She first got bowel cancer at the age of 56 and went into hospital thinking it was hemorrhoids. While in hospital the surgeon decide to do a colonoscopy so I drove her to another hospital to have this done, he came out and told me she had a large tumour and he would operate next day. She had the operation and had a large part of her bowel removed.
She had yearly colonoscopies for the next 12 years and was told it was "all clear."
I was with her at that appointment and had a gut feeling as she was having bowel changes so we asked for just one more. It was back, this time in her rectum.
She was sent to a bigger hospital and had the tumour removed through her bottom.
She was due to have radiation but after a blood test found out she had CLL as well (chronic lymphatic leaukemia) and sadly she was so overwhelmed by the news that she sufferred a major breakdown. My sister, myself and out two brothers all supported her daily through this, she was in a facility out of our town and we visited her each day for the 4 months she remained there and had to have shock treatment. The cancer was not able to be treated anymore due to her condition but still it was another 6 years before it returned, again in her rectum.
Her only option was surgery but not before she had a port fitted for a chemo bag she carried around her waist for 8 weeks, hopefully to shrink the tumour along with daily radiation as well. My brothers, sister and myself would take her to have this done each day and weekly to have the chemo refilled, batteries changed and port flushes. Her bottom was so red and sore from the radiation. She went into hospital at the start of January and was told she would need a bag, and would be there a week.
Everything went wrong, the radiation hadn't worked and instead made her bowel like tissue paper which continually leaked inside. She had a few emergency operations and was incubated.
She had a low chance of survival and remained there until the day after Mother's Day in May. She could not have any food and could not be fed through her stomach so just had vitamin injections. She had abscesses which leaked and we went through many nighties each day as she was so proud and did not want to wear a hospital gown anymore. She also had a vac pump with her wound open, and this took hours to change every few days. One of us would be there for this so she wouldn't get too upset. She could not accept the bag and when she came home we got district nurses to change it until she accepted it which took a year.
They were wonderful and patient. One day she just told them not to come back, that she was ready to do it herself. We had great support from the stoma nurses at the hospital where she had her operations, and I would take her for a checkup to them every few months.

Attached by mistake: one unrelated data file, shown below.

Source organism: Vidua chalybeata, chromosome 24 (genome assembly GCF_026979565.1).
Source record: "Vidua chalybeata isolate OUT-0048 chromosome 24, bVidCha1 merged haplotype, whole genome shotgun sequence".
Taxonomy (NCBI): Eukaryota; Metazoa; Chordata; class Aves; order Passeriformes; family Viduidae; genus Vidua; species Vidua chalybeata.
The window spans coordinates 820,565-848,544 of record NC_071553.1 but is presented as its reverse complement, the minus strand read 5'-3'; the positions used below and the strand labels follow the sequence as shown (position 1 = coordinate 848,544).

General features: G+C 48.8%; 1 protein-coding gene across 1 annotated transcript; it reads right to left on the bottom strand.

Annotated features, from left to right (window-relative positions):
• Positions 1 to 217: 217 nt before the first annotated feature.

Meanwhile her CLL wasn't needing treatment which surprised her oncologist, so she started donating blood to help research. The cancer returned 4 years ago , this time could not be operated on, but had regular chemo for over a year. My dad who had become unwell himself with oxygen and a catheter, passed away in 2014. Mum was looking after him whilst having her chemo. She could not cope without him, after he passed away she continued having chemo but didn't seem to care anymore. She had another breakdown and was another 4 months in a facility again with shock treatment.
After this we all decided no more treatment, but still had regular blood tests and visits to her wonderful oncologist. She went into aged care 2 years ago as she could no longer cope and was lonely. She continued to change her own bag for awhile, then needed help from the care staff. She still donated blood for research each time she had a blood test
Sadly she passed away September 2018 at the age of 84. She died not from the cancer but from a stangulated hernia behind her stoma. She was so brave for so many years and we all miss her terribly.
We all have regular colonoscopies and do the bowel screening tests because of everything she went through. If mum hadn't had her regular colonoscopies she would never have survived as long as she did so my advice is to do the yearly screenings and not think it won't happen to you.
Share your Kick Ass Story
In celebration of International Women’s Day each year, Bowel Cancer Australia raises awareness of bowel cancer in women and shares empowering stories from Aussie women who are kicking bowel cancer’s ass.
Are you a kick ass woman living with or beyond bowel cancer, or do you have a female family member or friend that is?
We’re seeking female volunteers of all ages to share their experiences to help raise awareness of bowel cancer in women as part of our annual Kick Ass: Bowel Cancer In Women initiative in March.
Share your own story and help us kick bowel cancer’s ass.